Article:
“The sandstone aquifer WSW 7711 screened is restricted not only by the shale layers above and underneath the sandstone aquifer but also by the syncline and thrust faults,” said Wang.

There are also hydrogeological separations between the sandstone aquifer of the well and Arkayla Springs, the technical report noted, meaning it is not reserved water under the South Saskatchewan River Basin Water Management Plan and can be licenced.

“The aquifer into which the well is completed is a closed and confined aquifer and is not located in the same aquifer as those wells which supply to any of the nearby residents – residents of the Summer Village of Ghost Lake, nor to homes located on the Morley reserve,” argued Erika Gerlock, Alberta Justice counsel to Knaus at the hearing.

For Snow, water is still of primary concern. The application, which was originally made to draw 23,175 cubic metres per year when it was requested in 2014, fails to address Indigenous perspectives, he said.  

“To not acknowledge or hear or understand the voice of Indigenous perspectives is the legacy of colonization. While we are in an age of reconciliation, colonial frameworks and processes continue to drown out and silence the voices of Indigenous peoples and perspectives,” he said.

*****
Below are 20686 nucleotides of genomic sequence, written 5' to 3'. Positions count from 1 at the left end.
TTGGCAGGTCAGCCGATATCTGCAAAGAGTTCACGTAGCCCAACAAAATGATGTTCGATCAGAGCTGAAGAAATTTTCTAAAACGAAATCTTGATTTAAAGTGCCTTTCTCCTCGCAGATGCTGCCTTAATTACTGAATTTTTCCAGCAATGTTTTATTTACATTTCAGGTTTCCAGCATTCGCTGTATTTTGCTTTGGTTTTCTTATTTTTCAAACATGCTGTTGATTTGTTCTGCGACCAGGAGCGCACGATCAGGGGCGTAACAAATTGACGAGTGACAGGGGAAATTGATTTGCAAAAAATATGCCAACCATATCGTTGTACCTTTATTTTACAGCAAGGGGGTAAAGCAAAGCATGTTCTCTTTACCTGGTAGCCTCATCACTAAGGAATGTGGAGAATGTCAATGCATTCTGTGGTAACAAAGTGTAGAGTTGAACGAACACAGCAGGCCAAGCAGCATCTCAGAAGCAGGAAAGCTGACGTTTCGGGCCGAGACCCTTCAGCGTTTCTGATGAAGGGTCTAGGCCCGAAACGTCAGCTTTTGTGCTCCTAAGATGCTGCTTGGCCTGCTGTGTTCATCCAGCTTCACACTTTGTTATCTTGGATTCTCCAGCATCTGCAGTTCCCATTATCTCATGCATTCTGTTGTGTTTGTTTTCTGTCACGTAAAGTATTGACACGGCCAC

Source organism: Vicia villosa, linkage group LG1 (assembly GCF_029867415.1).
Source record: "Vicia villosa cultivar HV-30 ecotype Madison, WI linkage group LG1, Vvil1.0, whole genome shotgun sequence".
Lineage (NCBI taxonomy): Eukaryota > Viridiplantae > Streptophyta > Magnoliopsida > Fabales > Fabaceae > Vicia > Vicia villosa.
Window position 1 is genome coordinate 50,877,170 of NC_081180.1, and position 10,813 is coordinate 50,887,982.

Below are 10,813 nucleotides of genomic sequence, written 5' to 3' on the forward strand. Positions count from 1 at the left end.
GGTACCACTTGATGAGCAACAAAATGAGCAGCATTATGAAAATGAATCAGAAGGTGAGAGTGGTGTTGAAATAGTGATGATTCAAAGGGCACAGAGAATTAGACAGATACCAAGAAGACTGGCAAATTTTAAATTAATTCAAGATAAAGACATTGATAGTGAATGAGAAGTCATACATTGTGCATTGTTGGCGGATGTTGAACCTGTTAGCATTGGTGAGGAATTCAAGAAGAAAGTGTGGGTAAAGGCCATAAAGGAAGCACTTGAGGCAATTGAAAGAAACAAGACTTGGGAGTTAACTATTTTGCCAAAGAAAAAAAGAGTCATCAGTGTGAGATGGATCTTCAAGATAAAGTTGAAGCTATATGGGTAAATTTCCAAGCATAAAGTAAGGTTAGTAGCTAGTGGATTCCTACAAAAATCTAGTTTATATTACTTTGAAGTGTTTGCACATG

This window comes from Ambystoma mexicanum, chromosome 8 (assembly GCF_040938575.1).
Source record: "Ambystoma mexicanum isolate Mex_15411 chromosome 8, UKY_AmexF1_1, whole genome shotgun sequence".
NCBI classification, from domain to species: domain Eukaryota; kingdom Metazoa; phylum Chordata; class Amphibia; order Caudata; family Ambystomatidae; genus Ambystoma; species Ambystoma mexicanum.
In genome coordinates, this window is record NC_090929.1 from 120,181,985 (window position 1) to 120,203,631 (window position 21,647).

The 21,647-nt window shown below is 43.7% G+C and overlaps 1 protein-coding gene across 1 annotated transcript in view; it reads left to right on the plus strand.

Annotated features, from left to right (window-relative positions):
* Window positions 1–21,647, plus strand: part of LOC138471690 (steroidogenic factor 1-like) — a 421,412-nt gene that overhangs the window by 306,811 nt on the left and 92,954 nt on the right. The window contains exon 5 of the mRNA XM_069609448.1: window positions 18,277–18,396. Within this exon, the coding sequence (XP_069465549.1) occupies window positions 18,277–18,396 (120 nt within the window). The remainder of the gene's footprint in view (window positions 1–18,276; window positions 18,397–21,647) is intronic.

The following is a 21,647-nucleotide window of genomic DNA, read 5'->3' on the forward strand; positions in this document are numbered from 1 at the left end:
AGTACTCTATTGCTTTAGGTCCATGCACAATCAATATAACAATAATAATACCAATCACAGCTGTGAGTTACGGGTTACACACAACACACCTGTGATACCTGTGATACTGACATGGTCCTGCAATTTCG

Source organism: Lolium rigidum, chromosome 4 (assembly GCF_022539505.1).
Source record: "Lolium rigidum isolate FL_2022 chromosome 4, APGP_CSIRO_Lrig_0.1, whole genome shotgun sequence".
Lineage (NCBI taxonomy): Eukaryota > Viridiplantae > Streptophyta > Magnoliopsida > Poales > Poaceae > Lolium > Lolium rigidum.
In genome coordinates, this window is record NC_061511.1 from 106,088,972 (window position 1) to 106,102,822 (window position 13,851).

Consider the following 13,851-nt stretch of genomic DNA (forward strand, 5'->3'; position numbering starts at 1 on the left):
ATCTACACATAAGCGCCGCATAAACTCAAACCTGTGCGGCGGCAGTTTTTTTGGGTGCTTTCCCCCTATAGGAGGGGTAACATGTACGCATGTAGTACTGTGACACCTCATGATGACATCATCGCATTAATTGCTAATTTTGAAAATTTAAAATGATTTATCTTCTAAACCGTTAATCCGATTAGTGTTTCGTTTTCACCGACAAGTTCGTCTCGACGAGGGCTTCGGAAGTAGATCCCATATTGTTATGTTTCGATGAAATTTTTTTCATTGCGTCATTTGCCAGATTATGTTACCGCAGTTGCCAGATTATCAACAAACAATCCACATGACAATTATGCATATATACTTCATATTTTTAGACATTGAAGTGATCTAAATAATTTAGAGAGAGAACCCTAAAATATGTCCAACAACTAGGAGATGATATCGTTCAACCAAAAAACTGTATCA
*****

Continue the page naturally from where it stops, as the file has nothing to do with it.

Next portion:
Stoney Nakoda Nations’ intervenor status was granted at the decision of the Alberta Environmental Appeals Board, an independent body which is appointed by the provincial cabinet to hear appeals under acts such as the Water Act. Board members are not employees of the ministry or any other government department.

The board asked Snow about the issuance of the preliminary certificate and if eventually a water licence was issued, how it might affect other water users and lands owned by Stoney Nakoda Management Ltd. or reserve lands.

Snow said there’s “great potential” for impact on residents and the lands. The impact, however, is unknown because the Nation has been unable to carry out assessments.